What if I told you that there once was an athlete who could do it all?

In high school in Florida, Deion Sanders was named All-State in basketball, football and baseball. He was drafted by the Kansas City Royals in the sixth round of the 1985 MLB draft but did not sign a contract. In college at Florida State, he once played the first game of a baseball doubleheader, then ran in a track meet (while wearing baseball pants), then played the second game later that day. After clocking a 4.21 40-yard dash (while wearing pads and sneakers), he was drafted by the Atlanta Falcons in 1989, and quickly established himself as the NFL’s preeminent defensive back and return man. During his offseasons, he played his way through baseball’s minor leagues, eventually making it to the majors with the Yankees. He hit a home run and scored a touchdown in the same week.

All the while, Sanders promoted himself with an unrelenting fervor. For FSU’s rivalry game against Florida, he arrived by limo, wearing a tuxedo. Upon being drafted to the NFL, Sanders arrived at the Atlanta airport wearing tons of jewelry and a black leather sweatsuit with his “Prime Time” logo and nickname emblazoned on the back. Each time he stepped into the batter’s box, he drew a dollar sign in the dirt. On the football field, he high-stepped into the end zone. And he squeezed in time to record a rap album, produced by MC Hammer. As Sanders once explained to Sports Illustrated, “They don’t pay nobody to be humble.”

It very easily could have been rather ridiculous, and in all of the best ways, it probably was. Deion was a walking viral social media campaign before social media, and it was impossible to not keep your eyes on him at all times. Hate him or love him, you had to watch. There is, after all, a fine line between being awesome and awful, and the history of athletes who weren’t able to walk their talk is vast. But what separated Sanders from those who’d come both before and after was that he was, quite simply, elite at everything he did. Growing up back then in Atlanta, we’d never seen anyone who not only talked so much trash and flexed so much flash, but was able to back it up. It was, to be certain, enthralling.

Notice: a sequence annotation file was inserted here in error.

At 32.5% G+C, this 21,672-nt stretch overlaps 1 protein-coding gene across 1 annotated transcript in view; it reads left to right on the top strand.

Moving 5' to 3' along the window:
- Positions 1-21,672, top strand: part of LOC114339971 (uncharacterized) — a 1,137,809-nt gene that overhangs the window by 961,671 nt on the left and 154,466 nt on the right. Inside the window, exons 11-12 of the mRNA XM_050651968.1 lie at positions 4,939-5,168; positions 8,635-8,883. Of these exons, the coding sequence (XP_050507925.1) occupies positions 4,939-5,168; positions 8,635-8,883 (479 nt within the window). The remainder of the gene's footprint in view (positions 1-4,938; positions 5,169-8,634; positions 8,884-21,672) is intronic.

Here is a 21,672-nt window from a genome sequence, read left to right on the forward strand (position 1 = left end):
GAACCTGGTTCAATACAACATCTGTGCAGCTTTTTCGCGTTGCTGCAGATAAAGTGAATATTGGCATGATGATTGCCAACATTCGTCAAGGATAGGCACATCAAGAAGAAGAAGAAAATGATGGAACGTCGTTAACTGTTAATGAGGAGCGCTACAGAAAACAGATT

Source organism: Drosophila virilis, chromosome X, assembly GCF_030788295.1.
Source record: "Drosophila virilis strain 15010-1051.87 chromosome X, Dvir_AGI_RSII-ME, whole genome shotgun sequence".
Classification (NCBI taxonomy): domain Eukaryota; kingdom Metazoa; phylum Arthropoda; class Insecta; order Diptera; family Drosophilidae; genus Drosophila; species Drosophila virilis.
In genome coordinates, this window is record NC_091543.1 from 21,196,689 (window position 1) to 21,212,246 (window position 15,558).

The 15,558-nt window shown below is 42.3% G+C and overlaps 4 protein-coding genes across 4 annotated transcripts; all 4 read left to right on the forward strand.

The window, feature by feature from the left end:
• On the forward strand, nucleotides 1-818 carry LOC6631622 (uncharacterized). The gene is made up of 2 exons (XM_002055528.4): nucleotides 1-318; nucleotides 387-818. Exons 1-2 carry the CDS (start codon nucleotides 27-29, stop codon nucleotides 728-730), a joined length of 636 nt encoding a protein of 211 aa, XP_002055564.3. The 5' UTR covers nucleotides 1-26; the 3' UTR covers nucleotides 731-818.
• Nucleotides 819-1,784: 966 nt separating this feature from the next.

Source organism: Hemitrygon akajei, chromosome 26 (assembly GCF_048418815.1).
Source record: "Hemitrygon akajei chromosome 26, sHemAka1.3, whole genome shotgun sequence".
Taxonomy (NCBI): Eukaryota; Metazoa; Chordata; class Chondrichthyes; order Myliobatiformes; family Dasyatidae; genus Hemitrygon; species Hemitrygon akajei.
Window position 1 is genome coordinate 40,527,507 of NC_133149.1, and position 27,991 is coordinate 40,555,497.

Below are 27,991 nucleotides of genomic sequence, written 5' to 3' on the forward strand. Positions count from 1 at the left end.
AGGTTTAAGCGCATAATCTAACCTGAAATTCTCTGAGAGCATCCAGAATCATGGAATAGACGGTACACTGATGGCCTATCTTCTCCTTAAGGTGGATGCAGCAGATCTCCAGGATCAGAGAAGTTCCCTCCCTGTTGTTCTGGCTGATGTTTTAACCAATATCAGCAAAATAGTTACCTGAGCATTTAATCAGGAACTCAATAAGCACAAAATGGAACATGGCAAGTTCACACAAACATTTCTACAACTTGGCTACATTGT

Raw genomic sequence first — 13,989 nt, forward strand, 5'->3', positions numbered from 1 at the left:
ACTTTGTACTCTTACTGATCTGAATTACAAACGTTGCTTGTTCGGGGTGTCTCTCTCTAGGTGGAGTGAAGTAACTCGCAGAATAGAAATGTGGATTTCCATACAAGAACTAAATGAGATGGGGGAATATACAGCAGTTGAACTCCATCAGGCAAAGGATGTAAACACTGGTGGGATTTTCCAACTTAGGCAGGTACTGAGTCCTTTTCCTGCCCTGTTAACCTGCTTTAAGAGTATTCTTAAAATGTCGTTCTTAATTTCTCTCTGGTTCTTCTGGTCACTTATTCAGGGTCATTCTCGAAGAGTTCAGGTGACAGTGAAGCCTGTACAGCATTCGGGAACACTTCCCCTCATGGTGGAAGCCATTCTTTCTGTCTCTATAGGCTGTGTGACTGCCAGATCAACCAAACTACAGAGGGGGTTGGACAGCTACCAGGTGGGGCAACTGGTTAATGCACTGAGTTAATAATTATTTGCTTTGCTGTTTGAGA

As Sanders expanded his marketing footprint, the brands came calling. After wearing Mizunos early on and turning down deals with a few upstarts, including British Knights, he signed with Nike. The only other person to have a modern day two-sport impact similar to Sanders was Bo Jackson, who split time in the late ’80s between the Kansas City Royals and the Oakland Raiders. Nike famously capitalized on Jackson with the “Bo Knows” campaign, which helped crack open the nascent cross-training market. But almost as soon as Jackson’s star went meteoric in 1991 at the end of his fourth NFL season, a hip injury ended his football career.

One year later, in 1992, Prime Time went primetime, making All-Pro with the Falcons and batting a career-best .304 with the Braves. In response, Nike dropped the Air Diamond Turf, Deion’s first signature shoe. It was a cross-trainer, built for speed and support, with a mid-foot strap for stability. It would be the first of five signature shoes Nike produced for Sanders, shoes that matched his material flamboyance while supporting his athletic performance. He cycled through these kicks as he left Atlanta and played in cities from Dallas to San Francisco to Cincinnati to DC. Toward the end of his career, Sanders broke out several exclusive PEs, including cleated Jordan XIs in various colorways (of which one pair resided in the SLAM Dome for many years). After retiring in ’05, Sanders went on to link with Under Armour to become a leader in the youth football space.

In this age of specialization and risk-aversion, Deion Sanders may be the last two-sport star we see, that rare specimen able to sustain two professional careers and simultaneously be world-class at both.

And look clean while doing it. Imagine that.

Photo via Associated Press